General Session: Adult Spinal Deformity

Presented by: J.H. Tan - View Audio/Video Presentation (Members Only)


G. Liu(1), J.H. Tan(1), M.T.M. Win(2), H.K. Wong(1)

(1) National University Hospital, Singapore, University Spine Centre, Department of Orthopaedic Surgery, SINGAPORE, Singapore
(2) National University of Singapore, Yong Loo Lin School of Medicine, National University of Singapore, SINGAPORE, Singapore


Introduction: Scoliosis is known to be biomechanically less stable than a straight spine. The correlation between spinal fractures and the prevalence of scoliosis has not been demonstrated in the literature. The aim of this study was to investigate if scoliosis is a risk factor for development of spinal fractures. Materials and

Method: A retrospective cross-sectional study was conducted using spinal images obtained from DEXA scans of individuals aged ≥40 years to identity spinal fractures. The patients with spinal fractures were divided into two groups; with and without scoliosis. Spinal fracture characteristics and location of spinal fracture (at scoliosis apex, upper end vertebra (UEV) and lower end vertebra (LEV) of scoliosis curve) were described. Risk factors for fractures were analyzed using SPSS software.

Results: 2.9% (202/7045) of the patients were identified to have spinal fractures. The average age of patients with fractures was 76.2 (50-97) years old. 33.2% had scoliosis, and 55% were osteoporotic. 88.6% of fractures were found in Chinese patients. The average Cobb angle was 16.5° (10°-66°). The most common fracture location was at the thoracolumbar junction (74.3%, 150/202). 40% (80/202) occurred at T12, while 35% (70/202) of the fractures occurred at L1. Fractures were found in 17% (110/645) of scoliotic patients. 30% (20/67) of the fractures occurred around UEV, 19.4% (13/67) at apex, and only 4.5% (3/67) around LEV. Subgroup analysis showed that 66% (44/67) of fractures occurred at T12 and L1 in scoliotic patients, while 72% (97/135) of fractures occurred at T12 and L1 in non-scoliotic patients. In multivariate analysis, scoliosis (p=0.01), increasing Cobb angle (21-30o: RR=4.945, 95%CI: 1.602-15.268, >30o: RR=6.14, 95%CI: 1.063-35.505), Chinese race (RR=2.64, 95%CI: 1.065-6.546), osteoporosis (RR= 1.68, 95%CI: 1.33-2.12) and increasing age (RR=1.118, 95% CI: 1.086-1.152) were identified as statistical significant risk factors for spinal fracture development.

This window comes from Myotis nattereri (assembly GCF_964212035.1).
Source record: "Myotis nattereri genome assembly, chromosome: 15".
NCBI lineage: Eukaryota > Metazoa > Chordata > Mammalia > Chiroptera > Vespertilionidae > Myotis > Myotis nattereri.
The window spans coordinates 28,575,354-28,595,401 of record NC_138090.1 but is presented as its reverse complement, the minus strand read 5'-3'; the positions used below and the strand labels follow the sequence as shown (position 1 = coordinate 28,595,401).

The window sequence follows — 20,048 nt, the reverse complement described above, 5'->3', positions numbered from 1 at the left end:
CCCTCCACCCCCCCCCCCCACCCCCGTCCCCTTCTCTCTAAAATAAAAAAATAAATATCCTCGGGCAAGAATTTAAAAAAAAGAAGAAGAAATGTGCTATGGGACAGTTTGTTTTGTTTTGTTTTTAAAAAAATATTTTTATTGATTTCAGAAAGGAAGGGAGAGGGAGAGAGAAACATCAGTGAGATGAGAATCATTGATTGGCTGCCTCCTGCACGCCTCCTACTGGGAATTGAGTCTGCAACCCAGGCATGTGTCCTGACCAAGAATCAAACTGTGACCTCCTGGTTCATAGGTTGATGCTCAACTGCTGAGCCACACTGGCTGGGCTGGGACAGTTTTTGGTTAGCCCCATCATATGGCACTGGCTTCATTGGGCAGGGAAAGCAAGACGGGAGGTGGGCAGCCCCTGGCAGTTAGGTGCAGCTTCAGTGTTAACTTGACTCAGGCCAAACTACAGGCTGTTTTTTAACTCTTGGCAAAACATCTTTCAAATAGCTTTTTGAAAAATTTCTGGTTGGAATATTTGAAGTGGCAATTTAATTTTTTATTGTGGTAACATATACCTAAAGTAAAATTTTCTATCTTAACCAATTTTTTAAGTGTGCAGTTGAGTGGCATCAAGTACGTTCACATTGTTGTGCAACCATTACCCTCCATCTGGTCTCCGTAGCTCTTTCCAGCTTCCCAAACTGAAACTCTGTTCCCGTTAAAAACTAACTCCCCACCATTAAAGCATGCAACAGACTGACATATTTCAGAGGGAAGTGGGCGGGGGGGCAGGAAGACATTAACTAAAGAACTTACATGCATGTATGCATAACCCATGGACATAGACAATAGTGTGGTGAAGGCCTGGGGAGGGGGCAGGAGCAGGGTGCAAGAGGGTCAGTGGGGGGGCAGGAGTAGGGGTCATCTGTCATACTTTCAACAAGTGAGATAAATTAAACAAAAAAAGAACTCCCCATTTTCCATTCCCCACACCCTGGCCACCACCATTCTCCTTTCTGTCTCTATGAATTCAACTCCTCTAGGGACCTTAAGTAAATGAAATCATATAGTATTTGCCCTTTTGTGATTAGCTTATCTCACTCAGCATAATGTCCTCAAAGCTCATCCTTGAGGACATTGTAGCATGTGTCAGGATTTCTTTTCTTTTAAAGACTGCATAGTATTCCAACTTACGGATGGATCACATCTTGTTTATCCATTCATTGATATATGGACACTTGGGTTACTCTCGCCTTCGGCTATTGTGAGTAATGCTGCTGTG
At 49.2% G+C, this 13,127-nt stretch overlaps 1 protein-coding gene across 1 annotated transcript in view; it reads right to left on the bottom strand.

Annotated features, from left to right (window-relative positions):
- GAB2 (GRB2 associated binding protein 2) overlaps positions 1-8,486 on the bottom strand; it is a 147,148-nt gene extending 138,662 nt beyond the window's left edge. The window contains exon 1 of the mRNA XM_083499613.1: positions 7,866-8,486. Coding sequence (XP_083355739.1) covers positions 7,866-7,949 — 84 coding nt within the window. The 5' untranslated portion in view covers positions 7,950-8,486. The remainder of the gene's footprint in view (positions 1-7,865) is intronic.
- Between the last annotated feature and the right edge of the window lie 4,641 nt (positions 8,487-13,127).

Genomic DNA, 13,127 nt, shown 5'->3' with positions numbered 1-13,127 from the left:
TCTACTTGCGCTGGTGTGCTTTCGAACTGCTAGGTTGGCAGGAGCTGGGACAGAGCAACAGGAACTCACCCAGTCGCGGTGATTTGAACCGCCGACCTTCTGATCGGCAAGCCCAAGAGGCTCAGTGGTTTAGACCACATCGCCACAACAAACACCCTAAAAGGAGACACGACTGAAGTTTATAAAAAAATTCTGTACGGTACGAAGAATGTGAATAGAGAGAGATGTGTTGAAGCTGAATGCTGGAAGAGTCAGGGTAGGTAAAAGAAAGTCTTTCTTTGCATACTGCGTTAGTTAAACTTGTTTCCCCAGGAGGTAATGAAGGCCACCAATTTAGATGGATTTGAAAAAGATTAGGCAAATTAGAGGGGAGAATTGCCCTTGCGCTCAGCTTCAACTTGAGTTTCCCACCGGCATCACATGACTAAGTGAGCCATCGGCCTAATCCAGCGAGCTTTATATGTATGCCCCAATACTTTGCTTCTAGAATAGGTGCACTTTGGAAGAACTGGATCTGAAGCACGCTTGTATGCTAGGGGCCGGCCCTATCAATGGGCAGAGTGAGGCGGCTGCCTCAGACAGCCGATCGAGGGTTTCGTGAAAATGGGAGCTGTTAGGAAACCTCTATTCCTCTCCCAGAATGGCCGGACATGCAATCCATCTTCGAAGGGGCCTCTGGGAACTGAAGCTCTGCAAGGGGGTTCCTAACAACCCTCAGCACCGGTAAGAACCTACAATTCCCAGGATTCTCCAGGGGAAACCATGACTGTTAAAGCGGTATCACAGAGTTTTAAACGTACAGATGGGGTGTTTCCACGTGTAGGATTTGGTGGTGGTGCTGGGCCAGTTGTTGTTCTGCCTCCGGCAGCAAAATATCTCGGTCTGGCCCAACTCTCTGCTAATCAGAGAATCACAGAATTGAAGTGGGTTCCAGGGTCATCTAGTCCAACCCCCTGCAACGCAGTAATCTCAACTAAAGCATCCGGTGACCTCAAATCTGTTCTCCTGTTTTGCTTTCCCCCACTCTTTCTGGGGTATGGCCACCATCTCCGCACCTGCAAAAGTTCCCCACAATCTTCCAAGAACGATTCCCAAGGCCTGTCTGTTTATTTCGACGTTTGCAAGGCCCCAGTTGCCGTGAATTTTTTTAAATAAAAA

Conclusion: This is the first report to demonstrate degenerative scoliosis as a risk factor for thoracolumbar spinal fractures development. The average fracture rate in Singaporean adults over 40 years is 2.9%. Patients with Cobb angle over 30o, Chinese race, osteoporotic and increasing age have 6X, 2.6X, 1.7X and 1.1X higher risk for thoracolumbar spinal fractures development respectively.